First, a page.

Friday, July 16, 2010
WOMEN AND THE ART OF MOTORCYCLE MADRAS
My first post to the blog, I am shocked by the realization that time is running out for our class. What I assumed would be plenty of time to write a few blog posts has turned into an endeavor to sum up all of my emotions, all of my experiences, into a few words and pictures. Today is the last day of our internships, our last weekend together, and we will be departing for our various destinations around the world....in about 5 days.
That being said, each new day has presented a series of serendipitous opportunities to meet new people, try new foods, buy new things (a lot of things), and realize with each encounter, I know less about myself than I assumed. I have felt the anxiety of walking down a street at dusk, my ankles and calves visible to passersby--the bliss of seeing children playing on the beach, jumping off dunes into the wet sand below, the serene feeling I get from painting in watercolor and doodling kolams--or the deep sadness and frustration of coming to understand the intense family dynamics prevalent in India--and the ripple effect this causes for the lives of so many women.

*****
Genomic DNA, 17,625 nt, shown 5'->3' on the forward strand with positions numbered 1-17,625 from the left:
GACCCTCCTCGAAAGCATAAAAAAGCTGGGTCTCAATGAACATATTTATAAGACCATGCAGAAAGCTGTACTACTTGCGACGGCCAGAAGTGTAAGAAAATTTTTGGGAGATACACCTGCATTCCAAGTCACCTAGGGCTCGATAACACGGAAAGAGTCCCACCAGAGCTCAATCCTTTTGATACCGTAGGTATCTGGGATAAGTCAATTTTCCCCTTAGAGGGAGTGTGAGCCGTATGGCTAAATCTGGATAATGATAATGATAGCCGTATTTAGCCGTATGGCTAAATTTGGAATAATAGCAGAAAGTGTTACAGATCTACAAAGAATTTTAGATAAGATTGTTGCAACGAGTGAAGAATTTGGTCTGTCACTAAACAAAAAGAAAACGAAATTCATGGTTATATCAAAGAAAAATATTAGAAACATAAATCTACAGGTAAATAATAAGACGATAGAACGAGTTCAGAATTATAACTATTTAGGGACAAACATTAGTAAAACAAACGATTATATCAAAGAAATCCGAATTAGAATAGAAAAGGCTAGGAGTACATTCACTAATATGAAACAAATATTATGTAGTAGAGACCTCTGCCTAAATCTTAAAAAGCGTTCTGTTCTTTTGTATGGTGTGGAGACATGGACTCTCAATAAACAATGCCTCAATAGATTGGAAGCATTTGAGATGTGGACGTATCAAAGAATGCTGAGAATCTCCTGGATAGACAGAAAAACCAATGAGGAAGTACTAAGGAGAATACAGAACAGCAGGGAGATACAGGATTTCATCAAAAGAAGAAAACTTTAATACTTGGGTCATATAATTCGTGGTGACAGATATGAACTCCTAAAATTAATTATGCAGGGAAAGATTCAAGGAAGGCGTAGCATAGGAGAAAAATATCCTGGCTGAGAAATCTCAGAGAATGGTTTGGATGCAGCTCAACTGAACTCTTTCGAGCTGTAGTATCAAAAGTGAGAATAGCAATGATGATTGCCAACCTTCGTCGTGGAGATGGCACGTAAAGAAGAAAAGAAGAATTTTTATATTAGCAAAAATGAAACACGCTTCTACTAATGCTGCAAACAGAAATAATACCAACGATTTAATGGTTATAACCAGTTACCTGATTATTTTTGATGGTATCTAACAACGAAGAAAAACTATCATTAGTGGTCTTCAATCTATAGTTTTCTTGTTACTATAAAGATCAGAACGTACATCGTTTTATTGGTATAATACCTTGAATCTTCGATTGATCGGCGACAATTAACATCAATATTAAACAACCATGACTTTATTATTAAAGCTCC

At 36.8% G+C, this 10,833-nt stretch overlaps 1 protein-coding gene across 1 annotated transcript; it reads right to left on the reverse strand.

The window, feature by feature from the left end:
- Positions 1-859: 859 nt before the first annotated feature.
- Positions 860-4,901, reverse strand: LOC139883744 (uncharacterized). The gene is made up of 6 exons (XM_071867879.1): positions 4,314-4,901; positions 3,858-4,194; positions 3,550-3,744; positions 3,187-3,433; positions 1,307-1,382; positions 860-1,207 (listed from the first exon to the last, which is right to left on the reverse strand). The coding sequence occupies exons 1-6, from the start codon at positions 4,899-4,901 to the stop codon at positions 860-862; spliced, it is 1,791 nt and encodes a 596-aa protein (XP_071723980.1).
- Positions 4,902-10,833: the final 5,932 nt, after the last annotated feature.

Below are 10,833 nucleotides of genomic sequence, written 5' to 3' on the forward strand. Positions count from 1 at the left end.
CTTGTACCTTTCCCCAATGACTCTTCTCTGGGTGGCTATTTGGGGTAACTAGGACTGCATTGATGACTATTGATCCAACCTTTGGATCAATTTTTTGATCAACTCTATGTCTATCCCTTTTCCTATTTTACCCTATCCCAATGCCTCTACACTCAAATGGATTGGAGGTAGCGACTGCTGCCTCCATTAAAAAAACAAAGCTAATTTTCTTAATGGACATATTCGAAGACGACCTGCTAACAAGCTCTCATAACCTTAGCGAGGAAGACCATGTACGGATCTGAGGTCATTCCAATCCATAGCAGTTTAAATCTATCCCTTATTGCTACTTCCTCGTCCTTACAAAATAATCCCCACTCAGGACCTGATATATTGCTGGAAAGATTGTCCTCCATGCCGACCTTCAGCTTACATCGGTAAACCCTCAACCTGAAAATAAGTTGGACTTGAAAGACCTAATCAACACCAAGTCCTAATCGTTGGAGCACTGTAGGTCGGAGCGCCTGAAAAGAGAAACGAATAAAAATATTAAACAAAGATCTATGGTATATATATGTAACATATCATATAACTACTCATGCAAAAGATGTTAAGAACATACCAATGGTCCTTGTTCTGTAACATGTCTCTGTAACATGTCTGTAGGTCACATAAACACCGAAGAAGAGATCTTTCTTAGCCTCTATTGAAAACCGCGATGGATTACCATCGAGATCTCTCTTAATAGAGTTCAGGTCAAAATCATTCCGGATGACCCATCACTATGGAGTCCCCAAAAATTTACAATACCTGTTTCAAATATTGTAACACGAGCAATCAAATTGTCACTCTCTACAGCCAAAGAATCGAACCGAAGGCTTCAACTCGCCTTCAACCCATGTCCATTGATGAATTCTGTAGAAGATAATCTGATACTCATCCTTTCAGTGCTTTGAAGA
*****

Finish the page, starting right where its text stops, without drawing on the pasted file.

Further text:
I am in awe of the strength and resilience of the women of India. Their passion, their spirituality and devotion, and their light-heartedness.
Today, I asked for the assitance of the head gentleman who works at the Bed and Breakfast--looking for a tailor to make two dresses before we leave. Five minutes later, I was on the back of a motorcycle, blowing past rickshaws, cars, and buses on my way to the tailor. Most women sit side-saddle on the backs of these motorcycles, holding their children on their hip or carrying groceries. Facing forward, my hands gripped the seat tightly-aware that I was not wearing a helmet, and my life was in the hands of this kind man--it was the most fun I have had all week. The tailor's shop was only a few blocks away, and then ride ended minutes after it began.
While I cannot even say I understand a little Tamil, I have come to not only understand, but internalize many of the customs, removing my shoes at the door to the tailor's shop, knowing that the tailor's horizontal wiggle of his head (symbolizing "no" in the U.S.) actually means "Yes, I can do that."
Fresh from my motorcycle ride back to the guesthouse, I am re-energized--present and truly aware that I am alive, the chaos of the streets both exhilarating and humbling. I am ready to embrace my last day at TTK Hospital, working with men of all ages to understand their alcohol abuse through art.